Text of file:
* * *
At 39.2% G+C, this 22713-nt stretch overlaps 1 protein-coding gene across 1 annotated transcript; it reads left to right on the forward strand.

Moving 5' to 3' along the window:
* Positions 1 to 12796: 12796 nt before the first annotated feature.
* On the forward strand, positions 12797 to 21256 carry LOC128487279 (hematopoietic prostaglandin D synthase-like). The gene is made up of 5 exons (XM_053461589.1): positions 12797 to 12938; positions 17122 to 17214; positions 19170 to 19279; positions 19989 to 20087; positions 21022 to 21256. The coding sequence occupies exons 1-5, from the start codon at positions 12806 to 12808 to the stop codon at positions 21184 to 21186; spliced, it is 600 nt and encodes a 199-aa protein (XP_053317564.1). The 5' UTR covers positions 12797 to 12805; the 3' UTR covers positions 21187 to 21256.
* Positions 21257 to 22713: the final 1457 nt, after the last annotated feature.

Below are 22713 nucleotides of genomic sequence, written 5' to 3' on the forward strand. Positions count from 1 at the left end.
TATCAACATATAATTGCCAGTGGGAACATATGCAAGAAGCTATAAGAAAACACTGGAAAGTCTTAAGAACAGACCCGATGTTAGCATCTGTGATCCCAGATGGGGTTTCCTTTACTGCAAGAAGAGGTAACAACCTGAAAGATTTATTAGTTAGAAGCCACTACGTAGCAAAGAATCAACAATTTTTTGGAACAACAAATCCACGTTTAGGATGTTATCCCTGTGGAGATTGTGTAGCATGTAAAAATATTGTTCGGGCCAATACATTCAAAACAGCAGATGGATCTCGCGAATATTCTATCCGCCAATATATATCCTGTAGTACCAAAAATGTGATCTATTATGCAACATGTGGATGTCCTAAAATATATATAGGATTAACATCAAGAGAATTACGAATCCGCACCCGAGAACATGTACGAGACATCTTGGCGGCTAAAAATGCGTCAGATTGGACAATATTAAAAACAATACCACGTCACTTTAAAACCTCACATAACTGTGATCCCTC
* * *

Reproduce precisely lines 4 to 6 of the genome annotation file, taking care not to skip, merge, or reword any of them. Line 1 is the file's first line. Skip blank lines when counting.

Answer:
* On the forward strand, positions 12797 to 21256 carry LOC128487279 (hematopoietic prostaglandin D synthase-like). The gene is made up of 5 exons (XM_053461589.1): positions 12797 to 12938; positions 17122 to 17214; positions 19170 to 19279; positions 19989 to 20087; positions 21022 to 21256. The coding sequence occupies exons 1-5, from the start codon at positions 12806 to 12808 to the stop codon at positions 21184 to 21186; spliced, it is 600 nt and encodes a 199-aa protein (XP_053317564.1). The 5' UTR covers positions 12797 to 12805; the 3' UTR covers positions 21187 to 21256.
* Positions 21257 to 22713: the final 1457 nt, after the last annotated feature.

Below are 22713 nucleotides of genomic sequence, written 5' to 3' on the forward strand. Positions count from 1 at the left end.